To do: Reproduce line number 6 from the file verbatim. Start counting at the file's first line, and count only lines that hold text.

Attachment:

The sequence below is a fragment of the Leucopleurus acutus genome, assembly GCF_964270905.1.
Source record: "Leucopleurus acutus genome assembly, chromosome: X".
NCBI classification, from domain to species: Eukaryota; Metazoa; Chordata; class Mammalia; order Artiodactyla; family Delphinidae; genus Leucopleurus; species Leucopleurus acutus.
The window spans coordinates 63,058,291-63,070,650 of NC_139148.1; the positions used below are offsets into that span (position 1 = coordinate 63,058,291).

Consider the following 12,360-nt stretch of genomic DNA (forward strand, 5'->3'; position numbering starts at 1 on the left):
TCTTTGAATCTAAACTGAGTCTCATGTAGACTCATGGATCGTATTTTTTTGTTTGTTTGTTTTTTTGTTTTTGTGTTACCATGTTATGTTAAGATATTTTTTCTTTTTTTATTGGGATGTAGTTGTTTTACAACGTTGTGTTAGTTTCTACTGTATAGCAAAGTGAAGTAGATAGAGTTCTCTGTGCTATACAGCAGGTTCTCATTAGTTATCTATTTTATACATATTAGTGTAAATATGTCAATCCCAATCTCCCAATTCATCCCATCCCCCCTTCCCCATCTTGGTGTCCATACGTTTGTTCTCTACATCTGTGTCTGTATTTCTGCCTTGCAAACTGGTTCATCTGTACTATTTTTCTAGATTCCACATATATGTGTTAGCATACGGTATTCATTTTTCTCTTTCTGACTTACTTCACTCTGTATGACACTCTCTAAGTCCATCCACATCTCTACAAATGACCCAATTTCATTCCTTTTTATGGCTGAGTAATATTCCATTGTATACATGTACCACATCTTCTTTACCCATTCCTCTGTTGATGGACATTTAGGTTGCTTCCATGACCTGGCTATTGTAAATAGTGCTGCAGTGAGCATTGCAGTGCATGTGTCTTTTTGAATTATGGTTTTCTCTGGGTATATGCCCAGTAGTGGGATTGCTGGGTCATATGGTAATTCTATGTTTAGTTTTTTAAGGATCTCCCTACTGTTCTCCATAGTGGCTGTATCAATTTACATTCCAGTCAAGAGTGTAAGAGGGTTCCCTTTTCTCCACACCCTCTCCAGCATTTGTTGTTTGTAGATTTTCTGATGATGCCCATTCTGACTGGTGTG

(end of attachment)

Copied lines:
TCTTTGAATCTAAACTGAGTCTCATGTAGACTCATGGATCGTATTTTTTTGTTTGTTTGTTTTTTTGTTTTTGTGTTACCATGTTATGTTAAGATATTTTTTCTTTTTTTATTGGGATGTAGTTGTTTTACAACGTTGTGTTAGTTTCTACTGTATAGCAAAGTGAAGTAGATAGAGTTCTCTGTGCTATACAGCAGGTTCTCATTAGTTATCTATTTTATACATATTAGTGTAAATATGTCAATCCCAATCTCCCAATTCATCCCATCCCCCCTTCCCCATCTTGGTGTCCATACGTTTGTTCTCTACATCTGTGTCTGTATTTCTGCCTTGCAAACTGGTTCATCTGTACTATTTTTCTAGATTCCACATATATGTGTTAGCATACGGTATTCATTTTTCTCTTTCTGACTTACTTCACTCTGTATGACACTCTCTAAGTCCATCCACATCTCTACAAATGACCCAATTTCATTCCTTTTTATGGCTGAGTAATATTCCATTGTATACATGTACCACATCTTCTTTACCCATTCCTCTGTTGATGGACATTTAGGTTGCTTCCATGACCTGGCTATTGTAAATAGTGCTGCAGTGAGCATTGCAGTGCATGTGTCTTTTTGAATTATGGTTTTCTCTGGGTATATGCCCAGTAGTGGGATTGCTGGGTCATATGGTAATTCTATGTTTAGTTTTTTAAGGATCTCCCTACTGTTCTCCATAGTGGCTGTATCAATTTACATTCCAGTCAAGAGTGTAAGAGGGTTCCCTTTTCTCCACACCCTCTCCAGCATTTGTTGTTTGTAGATTTTCTGATGATGCCCATTCTGACTGGTGTG